A new trading system is to be established in Europe to facilitate share transactions, creating a rival to traditional European bourses like the London Stock Exchange.
Six major banks announced the plan today, including Citigroup, Deutsche Bank, Morgan Stanley, Goldman Sachs, Merrill Lynch, UBS and Credit Suisse.
If the new computerised system is successful existing exchanges will face greater pressure to reduce their transaction fees, which are around 80 per cent higher in Europe than they are in the US.
The banks are taking advantage of European legislation aimed at deregulating financial activity on the continent in an attempt to make investing in European businesses more attractive. The EU introduces its Markets in Financial Instruments Directive (Mifid) next year.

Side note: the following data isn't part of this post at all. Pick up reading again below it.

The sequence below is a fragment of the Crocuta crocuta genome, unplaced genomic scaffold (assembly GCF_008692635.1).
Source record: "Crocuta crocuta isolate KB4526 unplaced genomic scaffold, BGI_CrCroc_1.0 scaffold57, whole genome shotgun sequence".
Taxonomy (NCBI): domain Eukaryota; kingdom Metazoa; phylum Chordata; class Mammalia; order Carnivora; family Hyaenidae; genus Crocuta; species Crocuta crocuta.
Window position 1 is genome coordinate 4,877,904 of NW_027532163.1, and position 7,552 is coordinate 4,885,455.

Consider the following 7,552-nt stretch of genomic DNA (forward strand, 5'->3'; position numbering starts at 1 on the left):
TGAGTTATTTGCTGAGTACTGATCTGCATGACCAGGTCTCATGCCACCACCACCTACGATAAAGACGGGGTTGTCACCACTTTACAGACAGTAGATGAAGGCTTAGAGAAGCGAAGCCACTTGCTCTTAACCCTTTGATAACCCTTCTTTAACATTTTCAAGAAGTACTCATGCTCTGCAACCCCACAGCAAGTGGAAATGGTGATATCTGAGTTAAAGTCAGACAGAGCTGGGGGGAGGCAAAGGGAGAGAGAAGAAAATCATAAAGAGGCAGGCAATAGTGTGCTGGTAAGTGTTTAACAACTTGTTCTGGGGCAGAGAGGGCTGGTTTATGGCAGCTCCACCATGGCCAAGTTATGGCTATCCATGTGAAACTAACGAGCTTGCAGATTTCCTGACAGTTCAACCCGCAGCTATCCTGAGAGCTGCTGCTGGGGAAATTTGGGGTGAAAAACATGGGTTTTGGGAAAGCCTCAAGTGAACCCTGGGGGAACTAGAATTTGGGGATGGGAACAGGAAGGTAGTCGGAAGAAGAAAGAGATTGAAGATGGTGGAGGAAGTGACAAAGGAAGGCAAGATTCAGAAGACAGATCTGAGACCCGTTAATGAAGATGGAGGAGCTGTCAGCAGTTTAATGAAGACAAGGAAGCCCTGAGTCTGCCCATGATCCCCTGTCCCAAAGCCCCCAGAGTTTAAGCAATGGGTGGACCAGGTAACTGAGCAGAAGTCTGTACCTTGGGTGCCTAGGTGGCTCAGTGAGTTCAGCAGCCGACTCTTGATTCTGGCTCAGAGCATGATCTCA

"We are responding to the Mifid legislation by creating an integrated pan-European trading platform where equities can be traded more cost-effectively, obtaining significant liquidity with greater efficiency for each and every participant in the equity markets," a spokesperson for the banks told the Reuters news agency.
As the six banks are together responsible for 50 per cent of trading in European businesses, commentators have suggested that if successful their initiative could attract other businesses. Many such attempts to breakaway from the traditional exchanges have failed in the past.